In the pedestrian precinct outside Debenhams there is a small white hat, the sort of thing that might be made for a tiny baby or possibly a doll. It is rumpled and slightly discoloured, you imagine the child who lost it, or the distracted parent who put it down and forgot to pick it up again.
The hat, of course, is made of brass and is part of an installation called ‘Baby Things’ by Tracey Emin. When the piece was installed, for the first Folkestone Triennial in 2008, it was at the side of a bench, just the sort of place where a hat like that might be discarded. (There are other baby things in similar locations around the town, a teddy bear underneath a bench on the railway station platform, a glove on the spike of a fence.) But the bench outside Debenhams has gone now, though it is not immediately clear whether it was deliberately removed or the result of vandalism. So the hat now lies there on its own, contextless, abandoned, mostly unnoticed by the shoppers pushing by. It’s a small thing, all of the items that make up ‘Baby Things’ are small, deliberately so, the sorts of things that are easily lost. This is public art that doesn’t draw attention to itself, but is rather meant to surprise when you chance to notice it. But with the context removed, that chance is less likely to happen.
Just around the corner from Tracey Emin’s hat, an old tree stands in the middle of a traffic island. It stands as tall as the three storey buildings around it, though it appears slightly unbalanced since a lightning strike tore off one of its limbs a couple of years ago. The tree is a London Plane, which is actually a hybrid of two trees, one from China and one from America, that crossed in Lambeth sometime in the 1600s. We learn this from a small blue plaque on a low wall just across the road. The plaque looks like the sort of thing a particularly inventive Council might erect, and there is nothing about it to say otherwise, but it is in fact another survival from the 2008 Triennial. ‘Racinated’ by Richard Wentworth consists of ten such plaques dotted around the town, we are introduced to hornbeam and whitebeam outside a branch of Santander and white poplar at the top of the cliff. The trees thus described are all non-native species, and the installation thus calls attention to the importance of immigrants to how we view the country today. It is an interesting idea, if not always immediately obvious in what these plaques tell us.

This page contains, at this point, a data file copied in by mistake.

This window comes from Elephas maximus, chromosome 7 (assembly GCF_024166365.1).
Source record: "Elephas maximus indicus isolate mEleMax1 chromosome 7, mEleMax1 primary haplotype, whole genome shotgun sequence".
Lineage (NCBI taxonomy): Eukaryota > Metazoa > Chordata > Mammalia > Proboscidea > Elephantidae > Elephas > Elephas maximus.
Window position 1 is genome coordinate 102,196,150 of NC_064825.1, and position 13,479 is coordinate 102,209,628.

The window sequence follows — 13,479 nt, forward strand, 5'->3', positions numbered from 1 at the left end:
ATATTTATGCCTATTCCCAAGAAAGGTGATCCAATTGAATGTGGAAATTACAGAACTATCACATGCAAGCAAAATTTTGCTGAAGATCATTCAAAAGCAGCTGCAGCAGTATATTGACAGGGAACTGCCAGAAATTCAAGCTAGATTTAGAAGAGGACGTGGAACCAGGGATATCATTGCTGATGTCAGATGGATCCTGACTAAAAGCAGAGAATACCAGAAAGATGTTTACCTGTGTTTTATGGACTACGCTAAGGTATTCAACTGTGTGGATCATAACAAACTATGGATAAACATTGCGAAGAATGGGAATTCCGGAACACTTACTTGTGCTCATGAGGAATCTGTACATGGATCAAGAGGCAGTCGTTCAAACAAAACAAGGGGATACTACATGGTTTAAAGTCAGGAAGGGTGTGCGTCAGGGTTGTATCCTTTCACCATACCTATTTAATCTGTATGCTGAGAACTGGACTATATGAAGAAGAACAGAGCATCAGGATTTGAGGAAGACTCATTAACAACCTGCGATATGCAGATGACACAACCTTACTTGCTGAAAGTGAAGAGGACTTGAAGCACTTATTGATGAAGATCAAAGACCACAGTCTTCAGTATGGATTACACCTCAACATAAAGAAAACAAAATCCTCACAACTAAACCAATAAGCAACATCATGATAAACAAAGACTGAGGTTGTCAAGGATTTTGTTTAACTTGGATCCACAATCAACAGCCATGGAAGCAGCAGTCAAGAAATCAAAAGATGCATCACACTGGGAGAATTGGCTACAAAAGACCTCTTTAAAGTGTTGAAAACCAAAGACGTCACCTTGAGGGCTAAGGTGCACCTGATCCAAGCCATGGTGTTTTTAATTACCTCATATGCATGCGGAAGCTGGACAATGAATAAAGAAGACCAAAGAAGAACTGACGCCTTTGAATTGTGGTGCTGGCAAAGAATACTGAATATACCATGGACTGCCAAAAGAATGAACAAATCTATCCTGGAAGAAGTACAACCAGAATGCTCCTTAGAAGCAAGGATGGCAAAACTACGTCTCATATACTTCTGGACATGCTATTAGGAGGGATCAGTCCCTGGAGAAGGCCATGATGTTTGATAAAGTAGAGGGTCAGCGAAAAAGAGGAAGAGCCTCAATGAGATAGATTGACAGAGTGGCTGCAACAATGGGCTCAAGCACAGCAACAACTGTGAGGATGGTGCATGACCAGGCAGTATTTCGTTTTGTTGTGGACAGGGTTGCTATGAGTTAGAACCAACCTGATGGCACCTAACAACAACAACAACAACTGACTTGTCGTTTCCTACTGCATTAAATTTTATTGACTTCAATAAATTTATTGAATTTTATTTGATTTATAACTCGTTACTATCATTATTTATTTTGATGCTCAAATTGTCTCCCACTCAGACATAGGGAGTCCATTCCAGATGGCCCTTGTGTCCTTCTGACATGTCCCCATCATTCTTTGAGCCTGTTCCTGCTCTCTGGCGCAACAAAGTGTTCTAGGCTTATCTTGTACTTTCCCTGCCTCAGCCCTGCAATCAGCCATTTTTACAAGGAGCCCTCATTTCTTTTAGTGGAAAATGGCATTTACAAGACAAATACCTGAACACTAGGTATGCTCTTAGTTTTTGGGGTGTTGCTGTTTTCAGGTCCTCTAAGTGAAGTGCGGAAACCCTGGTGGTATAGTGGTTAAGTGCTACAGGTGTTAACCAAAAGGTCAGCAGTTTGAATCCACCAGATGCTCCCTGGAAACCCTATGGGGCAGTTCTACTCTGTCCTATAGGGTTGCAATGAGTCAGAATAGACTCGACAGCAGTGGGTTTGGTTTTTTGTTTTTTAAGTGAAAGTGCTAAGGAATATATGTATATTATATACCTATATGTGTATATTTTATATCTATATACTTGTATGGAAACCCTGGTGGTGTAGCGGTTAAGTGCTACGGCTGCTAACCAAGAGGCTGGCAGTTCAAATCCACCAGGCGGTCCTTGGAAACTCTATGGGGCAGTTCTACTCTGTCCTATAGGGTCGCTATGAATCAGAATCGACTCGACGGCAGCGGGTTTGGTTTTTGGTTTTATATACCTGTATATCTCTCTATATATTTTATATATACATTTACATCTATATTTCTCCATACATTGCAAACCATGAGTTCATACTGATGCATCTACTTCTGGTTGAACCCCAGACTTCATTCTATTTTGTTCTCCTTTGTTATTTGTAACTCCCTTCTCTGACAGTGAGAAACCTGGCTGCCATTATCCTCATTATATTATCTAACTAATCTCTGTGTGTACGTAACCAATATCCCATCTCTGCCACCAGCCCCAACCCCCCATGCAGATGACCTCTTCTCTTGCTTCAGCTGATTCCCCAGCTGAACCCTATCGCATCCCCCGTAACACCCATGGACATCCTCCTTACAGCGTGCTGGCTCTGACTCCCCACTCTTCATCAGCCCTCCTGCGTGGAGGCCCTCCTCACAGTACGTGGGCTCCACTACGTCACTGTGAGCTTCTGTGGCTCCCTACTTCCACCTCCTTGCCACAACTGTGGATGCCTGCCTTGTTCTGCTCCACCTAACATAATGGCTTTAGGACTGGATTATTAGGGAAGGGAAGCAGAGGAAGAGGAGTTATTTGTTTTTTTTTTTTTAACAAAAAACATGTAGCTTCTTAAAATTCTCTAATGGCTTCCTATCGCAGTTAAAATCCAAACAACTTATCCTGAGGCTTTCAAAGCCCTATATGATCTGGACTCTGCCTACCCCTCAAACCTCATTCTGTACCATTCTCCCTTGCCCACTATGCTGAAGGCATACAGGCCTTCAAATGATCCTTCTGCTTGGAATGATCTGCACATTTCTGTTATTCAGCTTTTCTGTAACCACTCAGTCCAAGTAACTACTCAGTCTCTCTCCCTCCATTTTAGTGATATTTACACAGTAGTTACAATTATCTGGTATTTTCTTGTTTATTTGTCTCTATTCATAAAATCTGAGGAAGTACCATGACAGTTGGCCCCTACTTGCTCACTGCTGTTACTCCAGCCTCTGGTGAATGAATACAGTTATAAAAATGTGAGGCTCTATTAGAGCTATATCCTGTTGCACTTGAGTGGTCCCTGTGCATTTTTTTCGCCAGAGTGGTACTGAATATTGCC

The Folkestone Triennial was launched, with much fanfare, as a festival of modern art that would attract visitors to the town, but also benefit the town by leaving behind public art on permanent display. In the first part of that it has succeeded very well, drawing in a steady stream of visitors during the heady summer days when the festival actually runs. To judge how well it has succeeded in the latter aim it is perhaps worth seeing the public art in place during the grey, unseasonal days of winter.
Emin’s ‘Baby Things’ and Wentworth’s ‘Racinated’ were two of the eight artworks that have remained on public display since the first Triennial, although a couple may be stretching the definition of public art somewhat. If art consists not just of a picture but of its frame, the context, the setting in which we observe it, then public art is defined by the way it is presented within the open spaces, by the way it informs and is informed by those spaces. In which case, the public art that Folkestone has inherited from the first Triennial tells a sad story, a story exemplified by the abandonment inherent in Tracey Emin’s work, by the broken tree that Wentworth’s piece now happens to indicate.
The public part of Adam Chodzko’s ‘Pyramid’ is now pretty much limited to a noticeboard affixed at the foot of the cliff below the Leas Cliff Hall. The notice tells a ludicrous story: ‘A rumour grew in Folkestone that the town’s misfortunes were caused by the four inverted pyramids that support the overhang of the Leas Cliff Hall.’ There has, of course, never been such a rumour, but the construction of a myth to make us see a story in the happenstance of pre-existing industrial design is an intriguing way of presenting our relationship with our built environment, even if not entirely successful in this case. Nothing in the environment has been changed to give flesh to this bald story. Physically, the inverted pyramids remain; psychically, the town remains misfortunate. Something more than a statement on a noticeboard is needed to turn an idea for an artwork into actual art. Of course, Chodzko provided more, there is a video installation, not that you would know it from the noticeboard, and not that you can actually view it since the Visitor Centre where it is supposedly on display appears to be not only closed but stripped of all content. It makes the notion of public art particularly problematic if a vital element in the piece is not actually available.